70

I'm currently writing a library in C# and was using PowerShell to quickly test it on some occasions. However, this prevents me from re-building the project as PowerShell obviously still has the DLL open.

Is there a way of unloading the DLL again after adding it with Add-Type? The documentation doesn't seem to have clues on that and the obvious candidate would be Remove-Type (which doesn't exist – there is only one command anyway with Type as its noun). It gets cumbersome to close PowerShell and do all the stuff of navigating to the build directory and adding the type again each time I want to rebuild.

1
62

Like the others say, this is a .NET behavior. Assemblies loaded into an AppDomain cannot be unloaded. Only the AppDomain can be unloaded, and powershell uses a single appdomain. I blogged a bit about this some years ago:

https://web.archive.org/web/20170707034334/http://www.nivot.org/blog/post/2007/12/07/WhyAppDomainsAreNotAMagicBullet

When I test like this, I usually keep a shell open and use a nested shell to do tests. start powershell, cd to bin location then run "powershell" to start nested shell (new process.) "exit" to start over, and run "powershell" again.

2
  • @jpaugh unfortunately my hosting company deleted my free account, and I neglected to export my blog data. I've updated the link to archive dot org. – x0n Sep 13 '19 at 20:28
  • Sorry to hear that! I can say that logdown.com did not delete my free account; after several years of inactivity, I'm getting back into it. YMMV, but I recommend it. Edit: URL – jpaugh Sep 13 '19 at 21:11
42

I find the simplest way to get around this problem is to wrap the Add-Type and the test code inside of a Start-Job. Start-Job will create a background process, and the type will be loaded there. Once you are done, the process goes away and you're free to retry.

Here's an example of how it looks:

$job = Start-Job -ScriptBlock {

    Add-Type -path 'my.dll'
    $myObj = new-object My.MyTestClassName

    $result = $myObj.TestMethod
    $result
}
Wait-Job $job
Receive-Job $job

The output from the test method will be echoed to the console.

4
  • 1
    I like this method, although in my case I need the result of a variable set in the background job. Without writing it to a file, I'm not sure how I would get that information. Nevertheless, I think it deserves a +1 – Slogmeister Extraordinaire Sep 22 '15 at 18:40
  • 1
    @SlogmeisterExtraordinaire In the job, echo the result. In the main script, call Receive-Job to fetch it. – Micha Wiedenmann Dec 17 '15 at 8:32
  • 2
    I added an example of how to do this. Any typos or mistakes in the example are mine alone, and not @Start-Automating's. – Katie Kilian Feb 1 '17 at 22:15
  • Thanks. This really helped me with confused loaded assemblies: stackoverflow.com/a/58417163/6466378 – halllo Oct 16 '19 at 15:46
26

If your assembly doesn't require a binding context you can do this:

$bytes = [System.IO.File]::ReadAllBytes("Path_To_Your_Dll.dll")
[System.Reflection.Assembly]::Load($bytes)
4
  • and how this would made it possible to unload the assembly? – Farrukh Waheed Oct 11 '13 at 6:19
  • 7
    You wouldn't be able to unload, but OTOH the DLL will not be kept open and locked as the read has been independent of the load (ReadAllBytes doesn't keep the file open or locked). So it depends on what the OP wants; this will fix the problem of "I can't build" which seemed to be the driver for wanting an unload. – Chris J Feb 7 '14 at 13:20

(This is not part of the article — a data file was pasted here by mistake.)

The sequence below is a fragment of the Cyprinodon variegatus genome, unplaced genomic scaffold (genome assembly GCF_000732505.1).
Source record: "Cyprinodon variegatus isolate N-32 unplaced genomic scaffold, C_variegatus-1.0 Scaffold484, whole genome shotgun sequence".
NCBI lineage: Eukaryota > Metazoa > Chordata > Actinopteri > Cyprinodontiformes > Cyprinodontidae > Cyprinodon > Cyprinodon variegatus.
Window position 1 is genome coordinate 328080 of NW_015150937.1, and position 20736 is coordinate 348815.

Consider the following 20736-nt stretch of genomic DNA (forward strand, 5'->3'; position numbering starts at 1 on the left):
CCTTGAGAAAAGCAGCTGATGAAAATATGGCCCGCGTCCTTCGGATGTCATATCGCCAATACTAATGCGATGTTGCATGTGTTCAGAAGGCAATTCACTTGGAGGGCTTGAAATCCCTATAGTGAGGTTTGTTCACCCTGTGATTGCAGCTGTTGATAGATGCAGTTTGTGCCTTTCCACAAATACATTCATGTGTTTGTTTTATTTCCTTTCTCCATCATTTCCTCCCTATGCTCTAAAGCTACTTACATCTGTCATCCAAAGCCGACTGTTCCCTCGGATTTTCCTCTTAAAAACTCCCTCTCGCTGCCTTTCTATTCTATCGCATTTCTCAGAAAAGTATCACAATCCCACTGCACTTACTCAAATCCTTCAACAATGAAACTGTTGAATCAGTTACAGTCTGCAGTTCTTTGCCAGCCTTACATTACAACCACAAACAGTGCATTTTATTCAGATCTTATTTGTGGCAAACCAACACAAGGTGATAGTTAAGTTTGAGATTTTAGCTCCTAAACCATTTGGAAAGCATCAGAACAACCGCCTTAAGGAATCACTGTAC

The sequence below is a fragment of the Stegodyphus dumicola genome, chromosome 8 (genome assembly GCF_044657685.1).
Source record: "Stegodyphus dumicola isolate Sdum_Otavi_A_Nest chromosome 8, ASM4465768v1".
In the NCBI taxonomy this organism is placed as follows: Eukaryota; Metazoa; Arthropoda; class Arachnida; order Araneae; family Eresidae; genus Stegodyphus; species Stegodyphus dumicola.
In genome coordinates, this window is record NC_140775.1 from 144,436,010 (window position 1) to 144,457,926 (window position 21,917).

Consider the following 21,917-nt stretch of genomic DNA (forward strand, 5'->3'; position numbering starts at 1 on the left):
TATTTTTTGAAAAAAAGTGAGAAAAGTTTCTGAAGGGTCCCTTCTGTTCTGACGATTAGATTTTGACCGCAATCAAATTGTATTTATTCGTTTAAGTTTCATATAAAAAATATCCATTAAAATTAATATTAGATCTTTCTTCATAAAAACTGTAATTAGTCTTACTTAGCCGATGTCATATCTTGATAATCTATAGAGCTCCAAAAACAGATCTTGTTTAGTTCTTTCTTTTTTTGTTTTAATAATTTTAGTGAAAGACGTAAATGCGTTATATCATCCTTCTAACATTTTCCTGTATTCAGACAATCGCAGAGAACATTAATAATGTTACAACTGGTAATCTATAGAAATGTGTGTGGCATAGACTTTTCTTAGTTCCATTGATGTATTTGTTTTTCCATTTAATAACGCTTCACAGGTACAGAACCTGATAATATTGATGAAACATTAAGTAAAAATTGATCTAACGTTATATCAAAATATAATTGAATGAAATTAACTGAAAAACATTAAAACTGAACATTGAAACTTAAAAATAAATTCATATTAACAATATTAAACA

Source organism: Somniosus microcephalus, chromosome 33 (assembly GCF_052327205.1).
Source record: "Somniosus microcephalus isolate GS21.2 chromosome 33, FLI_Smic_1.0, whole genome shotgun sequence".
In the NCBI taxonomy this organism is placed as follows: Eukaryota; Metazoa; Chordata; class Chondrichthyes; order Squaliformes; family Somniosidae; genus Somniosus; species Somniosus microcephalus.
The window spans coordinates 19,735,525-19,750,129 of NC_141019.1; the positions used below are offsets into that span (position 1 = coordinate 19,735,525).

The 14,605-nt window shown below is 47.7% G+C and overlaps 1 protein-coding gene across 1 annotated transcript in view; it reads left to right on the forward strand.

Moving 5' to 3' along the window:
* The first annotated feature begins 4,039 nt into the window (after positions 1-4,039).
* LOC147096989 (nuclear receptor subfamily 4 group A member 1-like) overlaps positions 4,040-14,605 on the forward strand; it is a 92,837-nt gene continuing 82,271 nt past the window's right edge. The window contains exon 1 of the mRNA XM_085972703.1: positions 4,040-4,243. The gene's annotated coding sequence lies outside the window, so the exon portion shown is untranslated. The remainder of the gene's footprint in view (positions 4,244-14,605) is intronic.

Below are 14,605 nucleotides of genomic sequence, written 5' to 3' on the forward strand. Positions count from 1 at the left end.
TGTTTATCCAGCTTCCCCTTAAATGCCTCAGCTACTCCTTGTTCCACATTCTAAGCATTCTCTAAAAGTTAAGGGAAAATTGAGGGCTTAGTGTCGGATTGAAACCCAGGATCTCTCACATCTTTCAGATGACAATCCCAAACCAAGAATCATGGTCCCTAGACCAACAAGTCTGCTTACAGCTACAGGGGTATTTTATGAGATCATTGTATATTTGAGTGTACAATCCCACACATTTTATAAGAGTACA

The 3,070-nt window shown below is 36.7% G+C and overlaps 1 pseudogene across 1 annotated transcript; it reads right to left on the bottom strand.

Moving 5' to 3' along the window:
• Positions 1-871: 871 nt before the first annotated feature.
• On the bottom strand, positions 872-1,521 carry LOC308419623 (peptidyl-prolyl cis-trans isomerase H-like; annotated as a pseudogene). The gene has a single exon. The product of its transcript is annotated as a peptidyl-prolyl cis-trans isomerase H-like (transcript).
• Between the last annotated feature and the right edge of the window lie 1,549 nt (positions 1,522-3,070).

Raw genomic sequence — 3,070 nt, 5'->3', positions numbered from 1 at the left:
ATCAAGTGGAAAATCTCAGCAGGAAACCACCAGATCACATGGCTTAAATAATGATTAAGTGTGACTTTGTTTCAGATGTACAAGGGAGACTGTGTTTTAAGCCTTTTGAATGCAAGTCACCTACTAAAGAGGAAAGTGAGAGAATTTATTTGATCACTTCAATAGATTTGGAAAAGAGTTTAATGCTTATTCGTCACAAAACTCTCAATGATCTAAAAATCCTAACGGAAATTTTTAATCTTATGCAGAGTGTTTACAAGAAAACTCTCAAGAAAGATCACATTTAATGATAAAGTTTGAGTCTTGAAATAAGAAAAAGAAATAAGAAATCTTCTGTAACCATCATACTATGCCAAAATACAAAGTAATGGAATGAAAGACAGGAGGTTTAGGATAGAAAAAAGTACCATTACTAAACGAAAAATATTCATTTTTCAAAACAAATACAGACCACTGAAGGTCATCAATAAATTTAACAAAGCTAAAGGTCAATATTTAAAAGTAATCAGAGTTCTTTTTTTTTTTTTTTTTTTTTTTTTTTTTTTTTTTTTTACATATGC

• This is nice. One small discrepancy/drawback, is that Add-Type seems to load the types in the indicated assembly and all of its dependencies, while this only loads the types from the indicated assembly. So if you need types from upstream assemblies, you'll need to use this to load them as well. – JLRishe Jun 21 '19 at 21:49
  • This works great! Even for DLLs I downloded into memory. No need to save them as a file first. Many thanks for sharing. – Carsten Aug 29 '20 at 9:01
5

Here is a complete example that allows to run the Add-Type command as a background job so that the assembly is unloaded once it finishes:

# Start-Job will not preserve the working directory, so do it manually
# Other arguments can also be passed to the job this way
$cd = Split-Path $MyInvocation.MyCommand.Path
$jobParams = @{
    'cd' = $cd
}

Start-Job -InputObject $jobParams -ScriptBlock {
    cd $Input.cd
    Add-Type -Path assembly.dll
} | Receive-Job -Wait -AutoRemoveJob

Receive-Job -Wait will make sure that the output of the job is received since otherwise it will be lost.

0

I have been facing to similar problem. It is not possible to unload a type/assembly (that's because it applies to .NET framework).

In .NET you can solve it if you crate a new application domain (System.AppDomain) and load the assembly into that domain. It is possible to unload the app domain and that unloads all the dlls as well.

I haven't tried it yet, because for me it is much simpler to close a tab in Console and open new one.

1
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    Powershell only uses a single appdomain, creating a new appdomain, loading types into that appdomain and then unloading the appdomain does not unload the type. – Scott Mackay Sep 4 '15 at 13:25
0

There is a simple workaround for this problem. Just add random suffix to class name and you are good to go.

$id = get-random
$code = @"
using System;
namespace HelloWorld    {
    public class Program$id
{
    public static void Main(){
        Console.WriteLine("Hello world!");
    }
}
}"@

Add-Type -TypeDefinition $code -Language CSharp 
iex "[HelloWorld.Program$id]::Main()"

(from: Executing C# code using PowerShell script – Random IT Utensils https://blog.adamfurmanek.pl/2016/03/19/executing-c-code-using-powershell-script)

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